“I come from a place where cattle are king, so I know the value in ‘Targeting the Brand’ through sire selection and herd management,” she said. “People work hard to make their living in livestock, so I hope to help point out ways to add value to their cattle.”

Jones formerly interned with Superior Livestock Auction in Fort Worth, Texas, and grew up showing livestock in 4-H. A member of Agricultural Communicators of Tomorrow, she also served UNL student government as a senator for the College of Agricultural Sciences and Natural Resources. ❖

Nebrasda LEAD announces 2019-21 fellows

LINCOLN, Neb. — Nebraska LEAD Group 39 participants have been announced by the program’s director, Terry Hejny. The two-year program will begin in September.

The newest members of Nebraska’s premier two-year agricultural leadership development program are involved in production agriculture and/or agribusiness in Nebraska.

Fellows in the Nebraska Leadership Education/Action Development program will participate in monthly three-day seminars across Nebraska, a 10-day national study/travel seminar and a two-week international study/travel seminar. The goal of the program is to develop problem solvers, decision makers and spokespersons for agriculture and Nebraska.

Seminar themes include leadership assessment and potential, natural resources and energy, leadership through communication, agricultural policy, international trade and finance, Nebraska’s political process, global perspectives, nuclear energy, social and cultural issues, understanding and developing leadership skills, agribusiness and marketing, information technology, advances in health care, the resources and people of Nebraska’s Panhandle, and other areas designed to develop leaders through exposure to a broad array of current topics and issues and how they interrelate.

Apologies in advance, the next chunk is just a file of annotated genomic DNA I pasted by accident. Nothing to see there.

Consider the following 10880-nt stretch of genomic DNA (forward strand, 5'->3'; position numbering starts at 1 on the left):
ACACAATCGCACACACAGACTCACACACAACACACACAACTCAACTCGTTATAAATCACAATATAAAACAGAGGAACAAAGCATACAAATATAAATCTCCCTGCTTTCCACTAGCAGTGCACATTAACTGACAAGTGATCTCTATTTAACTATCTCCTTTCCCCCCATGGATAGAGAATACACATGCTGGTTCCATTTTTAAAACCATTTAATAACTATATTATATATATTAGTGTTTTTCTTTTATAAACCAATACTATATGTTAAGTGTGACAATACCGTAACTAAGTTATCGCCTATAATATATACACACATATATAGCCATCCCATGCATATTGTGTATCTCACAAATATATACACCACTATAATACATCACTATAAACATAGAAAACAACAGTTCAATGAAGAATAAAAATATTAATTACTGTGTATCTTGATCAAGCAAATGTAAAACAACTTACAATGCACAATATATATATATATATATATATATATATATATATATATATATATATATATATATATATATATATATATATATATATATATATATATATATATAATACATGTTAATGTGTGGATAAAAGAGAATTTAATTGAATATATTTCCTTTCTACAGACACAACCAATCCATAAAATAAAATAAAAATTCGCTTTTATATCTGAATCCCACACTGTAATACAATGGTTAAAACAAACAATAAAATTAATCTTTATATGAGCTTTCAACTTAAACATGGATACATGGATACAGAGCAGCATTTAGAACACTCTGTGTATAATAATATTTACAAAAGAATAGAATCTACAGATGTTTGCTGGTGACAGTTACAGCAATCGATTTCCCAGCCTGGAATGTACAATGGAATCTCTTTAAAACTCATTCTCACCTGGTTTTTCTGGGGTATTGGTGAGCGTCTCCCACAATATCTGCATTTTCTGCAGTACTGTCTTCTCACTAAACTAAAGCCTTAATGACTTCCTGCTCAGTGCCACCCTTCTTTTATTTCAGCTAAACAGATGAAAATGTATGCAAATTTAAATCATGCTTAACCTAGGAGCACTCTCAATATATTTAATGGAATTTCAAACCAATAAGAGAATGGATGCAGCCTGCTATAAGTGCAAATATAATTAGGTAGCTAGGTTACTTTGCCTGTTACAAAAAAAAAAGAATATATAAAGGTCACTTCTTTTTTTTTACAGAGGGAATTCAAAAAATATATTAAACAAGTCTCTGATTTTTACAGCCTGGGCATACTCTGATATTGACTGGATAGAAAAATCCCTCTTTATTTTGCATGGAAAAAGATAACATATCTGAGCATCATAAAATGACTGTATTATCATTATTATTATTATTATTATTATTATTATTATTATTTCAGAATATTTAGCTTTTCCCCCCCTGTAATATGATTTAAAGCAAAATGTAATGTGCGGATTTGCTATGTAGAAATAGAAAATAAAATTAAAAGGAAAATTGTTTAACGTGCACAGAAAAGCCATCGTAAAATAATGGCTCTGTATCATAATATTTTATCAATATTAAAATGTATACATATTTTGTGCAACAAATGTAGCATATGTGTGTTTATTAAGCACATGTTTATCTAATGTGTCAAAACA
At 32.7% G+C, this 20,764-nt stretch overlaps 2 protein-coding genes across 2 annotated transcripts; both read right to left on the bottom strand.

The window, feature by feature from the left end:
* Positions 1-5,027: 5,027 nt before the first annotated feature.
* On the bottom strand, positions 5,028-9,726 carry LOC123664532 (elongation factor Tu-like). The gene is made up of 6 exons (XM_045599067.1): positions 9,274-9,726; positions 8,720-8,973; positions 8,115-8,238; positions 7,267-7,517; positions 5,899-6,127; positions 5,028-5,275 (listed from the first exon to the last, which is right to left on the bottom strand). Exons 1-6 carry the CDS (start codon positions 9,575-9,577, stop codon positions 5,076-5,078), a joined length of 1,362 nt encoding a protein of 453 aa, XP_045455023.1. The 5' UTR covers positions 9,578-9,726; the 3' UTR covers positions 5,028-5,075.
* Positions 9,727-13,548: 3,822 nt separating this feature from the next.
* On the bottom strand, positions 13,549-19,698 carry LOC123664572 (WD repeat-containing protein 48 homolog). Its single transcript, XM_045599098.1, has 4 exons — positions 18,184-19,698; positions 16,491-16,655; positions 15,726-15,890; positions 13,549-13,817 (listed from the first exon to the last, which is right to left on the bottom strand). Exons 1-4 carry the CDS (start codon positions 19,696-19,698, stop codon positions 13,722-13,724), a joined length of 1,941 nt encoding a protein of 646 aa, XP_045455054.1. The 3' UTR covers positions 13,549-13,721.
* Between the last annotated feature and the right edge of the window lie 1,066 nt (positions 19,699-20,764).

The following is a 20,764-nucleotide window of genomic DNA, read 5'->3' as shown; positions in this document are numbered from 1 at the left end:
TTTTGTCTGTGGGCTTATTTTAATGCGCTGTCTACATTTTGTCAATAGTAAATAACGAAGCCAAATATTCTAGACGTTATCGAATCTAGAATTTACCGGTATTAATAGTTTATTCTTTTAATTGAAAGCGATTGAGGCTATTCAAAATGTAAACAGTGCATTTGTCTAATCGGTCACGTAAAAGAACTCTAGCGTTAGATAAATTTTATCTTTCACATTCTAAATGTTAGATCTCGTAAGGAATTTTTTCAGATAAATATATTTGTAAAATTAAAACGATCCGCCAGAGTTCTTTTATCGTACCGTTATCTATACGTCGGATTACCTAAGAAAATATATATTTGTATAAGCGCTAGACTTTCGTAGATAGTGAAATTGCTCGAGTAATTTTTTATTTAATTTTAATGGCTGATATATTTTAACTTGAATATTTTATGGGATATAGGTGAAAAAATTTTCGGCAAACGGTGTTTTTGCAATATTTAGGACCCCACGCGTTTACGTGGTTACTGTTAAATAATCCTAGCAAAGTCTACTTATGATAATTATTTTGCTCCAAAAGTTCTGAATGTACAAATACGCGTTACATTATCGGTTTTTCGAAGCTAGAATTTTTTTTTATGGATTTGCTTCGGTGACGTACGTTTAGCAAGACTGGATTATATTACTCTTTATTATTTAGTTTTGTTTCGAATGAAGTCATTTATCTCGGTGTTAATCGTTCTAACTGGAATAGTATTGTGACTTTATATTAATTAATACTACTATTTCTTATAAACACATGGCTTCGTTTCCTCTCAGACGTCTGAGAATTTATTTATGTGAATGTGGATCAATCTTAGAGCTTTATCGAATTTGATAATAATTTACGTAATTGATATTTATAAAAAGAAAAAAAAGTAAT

The Nebraska LEAD Program is sponsored by the nonprofit Nebraska Agricultural Leadership Council in cooperation with the Institute of Agriculture and Natural Resources at the University of Nebraska–Lincoln and 12 other institutions of higher education throughout Nebraska.

Nebraska LEAD 39 Fellows by hometown are: Albion: John Krohn; Arthur: Jason Christensen; Bellevue: John Bronner, Derek Brown; Blue Hill: Alex Buschow; Clarkson: Mike Podany; Clatonia: Monte Murkle; Colon: Jeff Meduna; Columbus: Justin Lorenz; Cozad: Zack Jenner; Elgin: Tiffany Hemenway; Grand Island: Andy Paul; Holdrege: Molly Trausch; Hordville: Rebekah Nortrup; Kearney: Elyse Schlake; Lincoln: Travis Harrison, Laurel Mastro, Blythe McAfee, Brett Muhlbach, Tony Sibert; Mullen: Kory Phillips; Neligh: Koryn Koinzan; Omaha: Craig Davidson, Benjamin Grabenstein, Ashley Peters; Stromsburg: Cale Pallas; Sutherland: Thomas Kelly, Zachary Paulman; Sutton: Jesse Mohnike; and Utica: Mindy Wolf.

AFT hires Fink as policy director

WASHINGTON, D.C. – American Farmland Trust, the organization behind the national movement No Farms No Food, has hired Tim Fink as its new policy director. Fink is charged with developing AFT’s overall policy direction and strategies, overseeing the implementation of those strategies, coordinating AFT’s federal policy work and all relevant state policy work in close collaboration with AFT’s national initiative leaders and regional directors.

Fink comes to AFT from the Supporters of Agricultural Research, or SoAR, Foundation where as the director of research and policy analysis he oversaw federal relations and science policy. There he successfully advocated for increases in USDA’s Agriculture and Food Research Initiative from $325 million in FY 2015 to $415 million in FY 2019. Fink also managed and successfully fundraised for the National Academies’ Science Breakthroughs 2030 project on behalf of SoAR. In addition, he served as project lead in developing a series of Farm Bill Research Policy Recommendations endorsed by 66 organizations.